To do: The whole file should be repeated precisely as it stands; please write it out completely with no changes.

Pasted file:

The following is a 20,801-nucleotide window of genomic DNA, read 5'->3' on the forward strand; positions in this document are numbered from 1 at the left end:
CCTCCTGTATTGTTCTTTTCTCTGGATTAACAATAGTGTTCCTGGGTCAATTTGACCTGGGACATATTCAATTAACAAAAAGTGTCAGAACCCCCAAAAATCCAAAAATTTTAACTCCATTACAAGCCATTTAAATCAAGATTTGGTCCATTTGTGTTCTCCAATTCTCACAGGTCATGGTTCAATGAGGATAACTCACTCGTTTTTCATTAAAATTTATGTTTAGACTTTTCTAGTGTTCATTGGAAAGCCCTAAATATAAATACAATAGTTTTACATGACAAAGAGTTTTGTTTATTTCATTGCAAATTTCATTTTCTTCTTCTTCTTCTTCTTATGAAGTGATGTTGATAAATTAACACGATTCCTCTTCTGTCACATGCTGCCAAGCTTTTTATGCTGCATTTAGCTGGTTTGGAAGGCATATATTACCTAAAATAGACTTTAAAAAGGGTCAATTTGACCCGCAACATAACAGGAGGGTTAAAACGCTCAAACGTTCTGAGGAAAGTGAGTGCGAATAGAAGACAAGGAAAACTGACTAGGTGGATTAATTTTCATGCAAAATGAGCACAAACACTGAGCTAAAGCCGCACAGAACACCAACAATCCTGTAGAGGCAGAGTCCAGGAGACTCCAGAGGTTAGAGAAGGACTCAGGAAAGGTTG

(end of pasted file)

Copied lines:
The following is a 20,801-nucleotide window of genomic DNA, read 5'->3' on the forward strand; positions in this document are numbered from 1 at the left end:
CCTCCTGTATTGTTCTTTTCTCTGGATTAACAATAGTGTTCCTGGGTCAATTTGACCTGGGACATATTCAATTAACAAAAAGTGTCAGAACCCCCAAAAATCCAAAAATTTTAACTCCATTACAAGCCATTTAAATCAAGATTTGGTCCATTTGTGTTCTCCAATTCTCACAGGTCATGGTTCAATGAGGATAACTCACTCGTTTTTCATTAAAATTTATGTTTAGACTTTTCTAGTGTTCATTGGAAAGCCCTAAATATAAATACAATAGTTTTACATGACAAAGAGTTTTGTTTATTTCATTGCAAATTTCATTTTCTTCTTCTTCTTCTTCTTATGAAGTGATGTTGATAAATTAACACGATTCCTCTTCTGTCACATGCTGCCAAGCTTTTTATGCTGCATTTAGCTGGTTTGGAAGGCATATATTACCTAAAATAGACTTTAAAAAGGGTCAATTTGACCCGCAACATAACAGGAGGGTTAAAACGCTCAAACGTTCTGAGGAAAGTGAGTGCGAATAGAAGACAAGGAAAACTGACTAGGTGGATTAATTTTCATGCAAAATGAGCACAAACACTGAGCTAAAGCCGCACAGAACACCAACAATCCTGTAGAGGCAGAGTCCAGGAGACTCCAGAGGTTAGAGAAGGACTCAGGAAAGGTTG